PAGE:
If, in fact, Ramsey is taking leave without pay, then the salary shown for him in www.open.georgia.gov is considerably less than his actual annual salary. There are an average of 260 workdays in a year. If Ramsey’s actual payment is $112,120 for only 220 days, he is earning approximately $509 per day. Multiply that daily rate by 260 (40 legislative days + 220 work days) and you see his actual salary is $132,340.
But, wait! There’s more! Add in his $17,341 salary as a state senator and Ramsey is actually being paid $149,681 per year.
Does Ramsey have a DCSS car? If so, does he use it while he is attending the Georgia General Assembly sessions and for other legislative work? This question has been asked several times on this blog, but it has never been answered. Why? It is either Yes/Yes or Yes/No or No. Pretty simple, really, but no answer has been forthcoming from Ramsey. No transparency!
Ramsey’s Legislative “Contributions”
Now, let’s take a look at Ramsey’s actual legislative “contributions” during the recent 2010 Georgia General Assembly session:
·In 2010, he was involved with 22 pieces of legislation – most were pretty much forgettable. Only four were signed by the Governor. One – the only one that related to education – was vetoed. Fortunately. It was an apparently unfunded, complicated mandate to register children for school within 30 days of moving to DeKalb County that would have required an incredible – and generally useless – amount of information to be obtained from unspecified sources and tracked.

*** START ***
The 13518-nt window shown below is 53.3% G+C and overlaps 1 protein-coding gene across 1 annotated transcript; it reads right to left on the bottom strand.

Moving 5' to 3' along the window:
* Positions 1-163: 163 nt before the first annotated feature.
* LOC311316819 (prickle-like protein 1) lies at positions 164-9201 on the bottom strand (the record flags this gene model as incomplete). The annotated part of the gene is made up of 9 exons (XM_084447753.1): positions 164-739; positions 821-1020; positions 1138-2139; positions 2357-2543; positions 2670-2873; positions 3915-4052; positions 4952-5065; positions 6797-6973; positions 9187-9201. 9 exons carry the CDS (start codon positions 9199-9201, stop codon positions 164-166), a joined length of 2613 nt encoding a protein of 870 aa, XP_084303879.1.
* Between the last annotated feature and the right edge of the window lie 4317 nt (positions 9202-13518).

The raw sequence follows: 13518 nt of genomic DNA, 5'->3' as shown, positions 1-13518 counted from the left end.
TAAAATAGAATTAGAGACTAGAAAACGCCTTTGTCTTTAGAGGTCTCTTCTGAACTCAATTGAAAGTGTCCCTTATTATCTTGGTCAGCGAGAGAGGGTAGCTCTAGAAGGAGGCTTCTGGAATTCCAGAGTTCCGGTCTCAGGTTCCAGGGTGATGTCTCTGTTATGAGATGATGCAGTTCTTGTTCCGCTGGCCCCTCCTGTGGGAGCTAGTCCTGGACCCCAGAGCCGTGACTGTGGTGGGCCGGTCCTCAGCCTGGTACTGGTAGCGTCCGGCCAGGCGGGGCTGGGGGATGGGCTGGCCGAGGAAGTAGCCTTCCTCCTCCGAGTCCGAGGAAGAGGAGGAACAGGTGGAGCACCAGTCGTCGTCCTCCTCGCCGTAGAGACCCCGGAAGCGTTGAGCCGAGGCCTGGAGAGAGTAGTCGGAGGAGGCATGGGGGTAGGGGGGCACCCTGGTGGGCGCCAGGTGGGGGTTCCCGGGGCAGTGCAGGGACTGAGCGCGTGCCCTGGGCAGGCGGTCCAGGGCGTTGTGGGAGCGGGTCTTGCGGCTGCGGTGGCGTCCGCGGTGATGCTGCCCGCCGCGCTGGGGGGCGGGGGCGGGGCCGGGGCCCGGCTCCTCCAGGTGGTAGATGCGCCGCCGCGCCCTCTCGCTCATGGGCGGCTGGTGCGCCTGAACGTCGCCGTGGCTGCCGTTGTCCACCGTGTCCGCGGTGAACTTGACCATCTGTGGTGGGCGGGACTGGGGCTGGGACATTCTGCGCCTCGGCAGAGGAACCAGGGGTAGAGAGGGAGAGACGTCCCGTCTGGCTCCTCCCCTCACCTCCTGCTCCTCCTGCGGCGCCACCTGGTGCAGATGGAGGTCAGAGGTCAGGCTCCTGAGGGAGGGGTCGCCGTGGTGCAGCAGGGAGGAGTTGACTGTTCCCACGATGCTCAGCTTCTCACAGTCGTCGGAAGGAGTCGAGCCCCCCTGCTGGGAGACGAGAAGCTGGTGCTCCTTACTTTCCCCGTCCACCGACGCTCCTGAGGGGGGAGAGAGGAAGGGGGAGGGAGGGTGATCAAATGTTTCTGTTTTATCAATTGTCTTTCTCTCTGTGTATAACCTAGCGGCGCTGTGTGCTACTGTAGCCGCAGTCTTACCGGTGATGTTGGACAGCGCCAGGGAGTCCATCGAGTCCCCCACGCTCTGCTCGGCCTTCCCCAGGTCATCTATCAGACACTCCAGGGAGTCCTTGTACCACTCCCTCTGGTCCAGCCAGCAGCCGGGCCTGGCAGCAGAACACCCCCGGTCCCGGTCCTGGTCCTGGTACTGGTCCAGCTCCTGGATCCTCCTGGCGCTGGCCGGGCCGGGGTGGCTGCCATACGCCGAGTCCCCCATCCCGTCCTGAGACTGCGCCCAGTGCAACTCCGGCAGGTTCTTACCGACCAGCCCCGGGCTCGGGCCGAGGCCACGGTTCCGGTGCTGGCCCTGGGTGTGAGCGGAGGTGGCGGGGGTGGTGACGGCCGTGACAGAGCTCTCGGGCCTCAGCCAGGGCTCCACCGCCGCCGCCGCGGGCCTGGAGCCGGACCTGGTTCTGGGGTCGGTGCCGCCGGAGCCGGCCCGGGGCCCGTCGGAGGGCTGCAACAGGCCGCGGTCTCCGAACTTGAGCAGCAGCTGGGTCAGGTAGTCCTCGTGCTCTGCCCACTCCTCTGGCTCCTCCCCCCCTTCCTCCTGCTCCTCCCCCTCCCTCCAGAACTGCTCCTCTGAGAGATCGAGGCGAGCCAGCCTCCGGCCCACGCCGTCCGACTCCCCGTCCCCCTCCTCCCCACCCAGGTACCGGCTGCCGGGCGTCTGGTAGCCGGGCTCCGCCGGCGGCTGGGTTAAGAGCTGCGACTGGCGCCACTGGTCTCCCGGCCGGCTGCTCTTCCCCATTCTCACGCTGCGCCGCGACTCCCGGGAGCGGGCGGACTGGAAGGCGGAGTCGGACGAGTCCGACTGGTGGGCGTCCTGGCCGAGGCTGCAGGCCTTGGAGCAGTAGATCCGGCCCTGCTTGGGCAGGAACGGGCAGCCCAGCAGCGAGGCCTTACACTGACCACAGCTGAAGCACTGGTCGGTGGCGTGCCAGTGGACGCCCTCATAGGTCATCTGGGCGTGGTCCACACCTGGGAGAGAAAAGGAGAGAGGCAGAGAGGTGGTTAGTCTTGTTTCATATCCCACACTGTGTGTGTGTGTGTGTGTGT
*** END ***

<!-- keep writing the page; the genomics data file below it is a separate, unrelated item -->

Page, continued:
Hey, Ramsey! How about doing your DCSS job for a change and make sure that all students in DCSS schools are, in fact, residents of DeKalb County eligible to attend DeKalb County Schools because they live with their custodial parent(s) or legal guardian(s) within their assigned attendance area. Even magnet students and AYP transfers must meet eligibility requirements to attend a DCSS school. I’m just sayin’ …
·In 2010, Ramsey also wasted valuable Senate time – keep in mind we have serious problems facing us in Georgia and a 40-day limit on the legislature each year – by presenting 85 separate instances of recognitions, condolences, commendations and congratulations. These included: recognitions of Alpha Kappa Alpha and Delta Sigma Theta social sororities, as well as Kappa Alpha Psi social fraternity (DCSS Friends-and-Family connections); Georgia’s African American Horse Council Community Advocates; multiple Christian church recognitions; multiple high school sports recognitions (but no high school academic recognitions); and Liberty Tire Recycling, LLC, among others.
·In 2010, Ramsey also took legislative time to urge the U.S Department of the Treasury to shred all old $100 bills when new bills are brought into circulation. I’m sure they were grateful for that reminder.
·In 2010, Race-baiting-Ramsey urged recognition of the importance of providing equal access, opportunity, and treatment of African Americans and minorities for State Awarded Contracts. Ramsey also urged the Georgia Transportation Department to provide equal access, opportunity, and treatment of African Americans.
I am happy to provide anyone with the Excel spreadsheet I created that documents Ramsey’s legislative activity. E-mail me at email@example.com.
Ella – You seem like a well-meaning, good-hearted person, though somewhat credulous. If you are elected to the DCSS BOE, I hope you are ready for the demands of openness, transparency and documentation that will be required of the DCSS BOE – indeed, all of DCSS – from November 2 onward.